The secret wealth and dealings of world leaders, politicians and billionaires has been exposed in one of the biggest leaks of financial documents that feature some 35 current and former leaders and more than 300 public officials in what is being dubbed the Pandora Papers.
President Ilham Aliyev of Azerbaijan and his family, who have been accused of looting their own country, figure prominently in the Pandora Papers, which is a trove of almost 12 million documents that shed light on the extent these leaders go to hide their wealth and profit from secret investments through offshore holdings.
The investigation found the Aliyevs and their close associates have secretly been involved in property deals in the United Kingdom worth more than $540 million, the BBC, one of the several worldwide press outlets involved in the investigation, reported on Sunday.
The revelations could prove embarrassing for the UK government, as the Aliyevs appear to have made more than $42 million profit after selling one of their London properties to the Crown Estate—the Queen’s property empire that is managed by British Treasury and raises cash for the nation.
Other documents show how Azerbaijan’s ruling Aliyev family have secretly acquired property in the UK using offshore companies.
The files show how the family—long accused of corruption—bought 17 properties, including an office block in London said to be worth almost $45 million for the president’s 11-year-old son Heydar Aliyev. The building was bought by a front company owned by Aliyev’s family friend in 2009, according to the Pandora Papers, the BBC reported. The property was transferred to Heydar a month later.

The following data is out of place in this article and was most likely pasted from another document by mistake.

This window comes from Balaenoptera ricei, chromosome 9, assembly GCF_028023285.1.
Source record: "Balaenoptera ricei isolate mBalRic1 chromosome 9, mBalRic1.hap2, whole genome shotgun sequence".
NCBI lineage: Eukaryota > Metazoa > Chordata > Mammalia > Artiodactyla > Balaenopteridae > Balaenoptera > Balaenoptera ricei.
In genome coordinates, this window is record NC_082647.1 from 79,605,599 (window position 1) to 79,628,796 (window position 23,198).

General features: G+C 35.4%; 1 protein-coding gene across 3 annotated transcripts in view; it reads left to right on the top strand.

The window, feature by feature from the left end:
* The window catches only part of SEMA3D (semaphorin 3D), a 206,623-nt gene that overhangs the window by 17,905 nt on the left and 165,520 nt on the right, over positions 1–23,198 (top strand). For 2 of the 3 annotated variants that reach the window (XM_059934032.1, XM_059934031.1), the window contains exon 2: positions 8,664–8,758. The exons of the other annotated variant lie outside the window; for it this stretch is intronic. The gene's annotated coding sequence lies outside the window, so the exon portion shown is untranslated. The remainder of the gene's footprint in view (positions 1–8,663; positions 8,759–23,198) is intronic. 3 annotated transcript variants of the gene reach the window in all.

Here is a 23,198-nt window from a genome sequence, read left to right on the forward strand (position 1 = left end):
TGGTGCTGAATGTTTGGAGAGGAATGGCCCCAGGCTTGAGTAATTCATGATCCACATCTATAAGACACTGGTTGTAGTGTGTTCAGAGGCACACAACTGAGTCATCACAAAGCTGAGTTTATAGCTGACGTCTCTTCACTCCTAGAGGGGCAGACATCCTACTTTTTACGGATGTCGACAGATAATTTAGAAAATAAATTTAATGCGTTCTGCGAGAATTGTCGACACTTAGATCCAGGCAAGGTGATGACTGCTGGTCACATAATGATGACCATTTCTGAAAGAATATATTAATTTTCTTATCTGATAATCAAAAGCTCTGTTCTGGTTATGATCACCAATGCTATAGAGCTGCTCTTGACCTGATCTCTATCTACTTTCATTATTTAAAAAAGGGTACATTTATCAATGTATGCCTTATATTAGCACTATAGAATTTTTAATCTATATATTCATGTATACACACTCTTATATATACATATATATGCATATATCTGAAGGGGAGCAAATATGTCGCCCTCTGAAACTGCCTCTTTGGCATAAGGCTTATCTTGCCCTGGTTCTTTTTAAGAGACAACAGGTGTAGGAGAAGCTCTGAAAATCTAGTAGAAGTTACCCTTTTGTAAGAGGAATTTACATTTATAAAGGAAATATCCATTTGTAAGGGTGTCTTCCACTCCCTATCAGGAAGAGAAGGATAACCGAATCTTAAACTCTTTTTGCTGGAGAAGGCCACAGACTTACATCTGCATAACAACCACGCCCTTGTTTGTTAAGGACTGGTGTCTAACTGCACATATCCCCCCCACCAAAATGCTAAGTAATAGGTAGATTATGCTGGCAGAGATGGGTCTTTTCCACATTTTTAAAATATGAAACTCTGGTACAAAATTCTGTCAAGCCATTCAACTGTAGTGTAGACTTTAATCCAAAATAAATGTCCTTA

The research also reveals how another office block owned by the family nearby was sold to the Crown Estate for almost $90 million in 2018.
The Crown Estate said it carried out the checks required in law at the time of purchase but is now looking into the matter, reported the BBC. The UK government says it is cracking down on money laundering with tougher laws and enforcement, and that it will introduce a register of offshore companies owning UK property when parliamentary time allows.
While many of the transactions in the documents involve no legal wrongdoing, they shed light on how world leaders, among them Jordan’s King Adullah II and President Vladimir Putin of Russia, have hidden their wealth in opaque shell companies.
The data for the Pandora Papers was obtained by the DC-based International Consortium of Investigative Journalists, which published a trove of leaked documents—known as the Panama Papers—from the law firm Moffat Fonseca, which represented similar shady dealings. The ICIJ engaged more than 600 journalists from 117 countries to review and investigate. Along with the BBC, the UK-based The Guardian, The Washington Post and other media outlets have investigated the leaked documents.